Sheer White Glam: Suits (Part II)
The Twenties - Elle Germany, June 2011
During the 1920s, clothing styles officially entered the modern era of fashion design. During this decade, women began to liberate themselves from constricting clothes for the first time and openly embrace more comfortable styles like pants and short skirts. One of the fashion innovations of the 1930s was women’s use of the pants suit, also known as the slacks suit.
Like many of the popular fashions of the 1930s, the pants suit was associated with a Hollywood starlet. Actress Marlene Dietrich (c. 1901–1992) wore men’s clothes in many of her movies, but she was especially known for wearing masculine suits in her public appearances. Women’s pants suits generally had flared or bell-bottomed trousers, and the jackets were tailored in slightly softer versions of men’s styles. Pants suits were considered a little outrageous during the 1930s and 1940s, for people were still adjusting to the idea of women wearing pants. (Source)
André Courrèges introduced long trousers for women as a fashion item in the late 1960s, and over the next 40 years pantsuits gradually became acceptable business wear for women. In 1966, designer Yves Saint-Laurent introduced his Le Smoking, an evening pantsuit for women that mimicked a man’s tuxedo.
Le Smoking tuxedo suit for women was the first of its kind to earn attention in the fashion world and in popular culture. It pioneered long, minimalist, androgynous styles for women, as well as the use of power suits and the pantsuit in modern-day society. Fashion photography echoes the influence of this suit in shoots that feature androgynous models with slicked-back hair in a mannish three-piece suit, a style that was first popularised in photographs by Helmut Newton. (see the picture here) Yves Saint-Laurent was seen by many as having empowered women by giving them the option to wear clothes that were normally worn by men with influence and power. (Source)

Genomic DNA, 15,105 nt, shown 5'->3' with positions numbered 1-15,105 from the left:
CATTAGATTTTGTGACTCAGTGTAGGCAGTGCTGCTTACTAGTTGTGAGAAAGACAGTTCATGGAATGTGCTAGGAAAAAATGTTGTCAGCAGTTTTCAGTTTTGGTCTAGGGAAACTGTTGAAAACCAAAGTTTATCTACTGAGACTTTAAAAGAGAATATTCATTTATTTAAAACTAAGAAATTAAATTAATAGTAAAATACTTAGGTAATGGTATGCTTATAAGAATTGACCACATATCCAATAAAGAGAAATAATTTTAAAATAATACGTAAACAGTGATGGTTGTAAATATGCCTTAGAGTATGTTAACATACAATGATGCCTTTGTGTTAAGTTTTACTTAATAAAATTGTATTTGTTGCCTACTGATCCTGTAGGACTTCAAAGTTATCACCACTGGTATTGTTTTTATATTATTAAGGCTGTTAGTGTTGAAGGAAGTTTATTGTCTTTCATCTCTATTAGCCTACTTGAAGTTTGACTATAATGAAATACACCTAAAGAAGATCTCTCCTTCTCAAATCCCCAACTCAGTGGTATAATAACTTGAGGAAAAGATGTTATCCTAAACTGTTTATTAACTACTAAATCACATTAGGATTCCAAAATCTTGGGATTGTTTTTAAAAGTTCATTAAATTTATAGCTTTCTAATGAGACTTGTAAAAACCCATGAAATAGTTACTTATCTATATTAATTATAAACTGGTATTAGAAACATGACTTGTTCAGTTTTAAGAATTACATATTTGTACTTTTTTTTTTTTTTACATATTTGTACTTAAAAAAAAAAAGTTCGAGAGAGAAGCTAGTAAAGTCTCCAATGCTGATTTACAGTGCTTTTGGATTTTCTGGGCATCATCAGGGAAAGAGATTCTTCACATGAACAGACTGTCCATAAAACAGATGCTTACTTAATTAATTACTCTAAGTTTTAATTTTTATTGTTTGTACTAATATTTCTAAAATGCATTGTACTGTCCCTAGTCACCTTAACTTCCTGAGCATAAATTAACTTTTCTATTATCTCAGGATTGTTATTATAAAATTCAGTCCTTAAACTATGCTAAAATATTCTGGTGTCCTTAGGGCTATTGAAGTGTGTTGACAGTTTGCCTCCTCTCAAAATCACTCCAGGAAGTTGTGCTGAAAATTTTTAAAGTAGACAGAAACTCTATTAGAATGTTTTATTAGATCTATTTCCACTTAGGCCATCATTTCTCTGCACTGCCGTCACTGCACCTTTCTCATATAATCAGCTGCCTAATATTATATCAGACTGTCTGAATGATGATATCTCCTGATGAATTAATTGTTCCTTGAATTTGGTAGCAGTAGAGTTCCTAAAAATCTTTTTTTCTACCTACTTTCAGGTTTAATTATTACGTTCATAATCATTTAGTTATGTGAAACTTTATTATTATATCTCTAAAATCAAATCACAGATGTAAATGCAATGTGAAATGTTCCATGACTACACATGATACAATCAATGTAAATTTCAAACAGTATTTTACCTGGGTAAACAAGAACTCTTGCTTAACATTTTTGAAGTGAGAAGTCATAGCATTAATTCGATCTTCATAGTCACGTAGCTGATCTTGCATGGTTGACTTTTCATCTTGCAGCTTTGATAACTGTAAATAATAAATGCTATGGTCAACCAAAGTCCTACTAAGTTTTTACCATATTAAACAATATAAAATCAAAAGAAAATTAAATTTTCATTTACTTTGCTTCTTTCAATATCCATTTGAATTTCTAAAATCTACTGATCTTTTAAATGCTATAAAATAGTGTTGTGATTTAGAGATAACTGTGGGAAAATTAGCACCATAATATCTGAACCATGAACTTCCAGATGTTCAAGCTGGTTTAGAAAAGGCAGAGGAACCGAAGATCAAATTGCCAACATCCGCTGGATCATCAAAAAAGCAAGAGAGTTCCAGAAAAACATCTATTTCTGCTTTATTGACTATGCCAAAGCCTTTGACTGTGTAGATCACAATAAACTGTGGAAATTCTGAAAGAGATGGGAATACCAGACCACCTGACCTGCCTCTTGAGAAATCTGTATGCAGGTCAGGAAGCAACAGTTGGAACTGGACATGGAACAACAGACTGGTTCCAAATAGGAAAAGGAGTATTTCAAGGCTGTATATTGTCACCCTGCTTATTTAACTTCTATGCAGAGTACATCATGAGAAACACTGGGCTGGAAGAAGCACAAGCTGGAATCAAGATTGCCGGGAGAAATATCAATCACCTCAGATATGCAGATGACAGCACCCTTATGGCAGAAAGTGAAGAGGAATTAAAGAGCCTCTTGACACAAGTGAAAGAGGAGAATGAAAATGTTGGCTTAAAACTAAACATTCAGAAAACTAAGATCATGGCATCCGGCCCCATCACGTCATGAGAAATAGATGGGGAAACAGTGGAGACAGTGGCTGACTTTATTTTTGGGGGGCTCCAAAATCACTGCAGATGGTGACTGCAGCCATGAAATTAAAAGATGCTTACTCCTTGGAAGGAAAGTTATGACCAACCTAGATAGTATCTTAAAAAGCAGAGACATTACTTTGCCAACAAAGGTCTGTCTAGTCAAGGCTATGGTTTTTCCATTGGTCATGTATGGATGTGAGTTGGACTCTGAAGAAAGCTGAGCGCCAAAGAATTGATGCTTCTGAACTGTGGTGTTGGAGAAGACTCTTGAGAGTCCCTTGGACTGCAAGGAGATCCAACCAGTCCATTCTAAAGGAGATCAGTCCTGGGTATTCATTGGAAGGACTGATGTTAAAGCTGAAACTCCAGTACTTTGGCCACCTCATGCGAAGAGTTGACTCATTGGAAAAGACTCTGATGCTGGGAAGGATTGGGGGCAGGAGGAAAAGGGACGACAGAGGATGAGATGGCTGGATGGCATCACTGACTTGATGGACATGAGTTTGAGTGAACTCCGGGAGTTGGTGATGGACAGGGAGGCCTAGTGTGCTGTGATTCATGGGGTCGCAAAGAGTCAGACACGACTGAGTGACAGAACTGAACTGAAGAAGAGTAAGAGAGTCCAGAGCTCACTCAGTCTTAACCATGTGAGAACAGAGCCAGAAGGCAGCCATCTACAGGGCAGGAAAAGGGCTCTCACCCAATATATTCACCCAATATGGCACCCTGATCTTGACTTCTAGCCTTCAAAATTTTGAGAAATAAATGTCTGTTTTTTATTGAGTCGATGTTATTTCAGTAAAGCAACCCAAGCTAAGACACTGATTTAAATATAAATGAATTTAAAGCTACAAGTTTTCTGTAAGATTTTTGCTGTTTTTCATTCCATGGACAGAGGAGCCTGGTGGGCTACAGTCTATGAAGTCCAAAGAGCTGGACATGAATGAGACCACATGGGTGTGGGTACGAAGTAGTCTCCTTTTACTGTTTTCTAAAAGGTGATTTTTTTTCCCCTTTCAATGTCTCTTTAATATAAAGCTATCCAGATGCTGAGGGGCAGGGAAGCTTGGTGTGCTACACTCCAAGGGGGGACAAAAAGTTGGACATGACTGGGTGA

Pantsuits were often deprecated as inappropriately masculine clothing for women. For example, until the 1990s, women were not permitted to wear pantsuits in the United States Senate.
The 2012 Spring/Summer Ready To Wear Collections
These are just a couple of outfits the designers have worked on for the 2012 summer season. It is totally understandable why white dominates the summer months whereas black contribues mostly to the winter wordrobe.
White fabric is used in summer clothing because white reflects all wavelengths of light rather than absorbing them. The sun’s hot, fast-moving ultraviolet light is also transmitted in waves. White reflects the light’s heat and keeps a substance cool. Ancient peoples living in dry, hot climates before the invention of air conditioning would have worn white or light clothing to keep themselves cool. Conversely, people living in cloudy, snowy regions learned to wear dark clothes in order to harvest heat from little sunlight. (Source)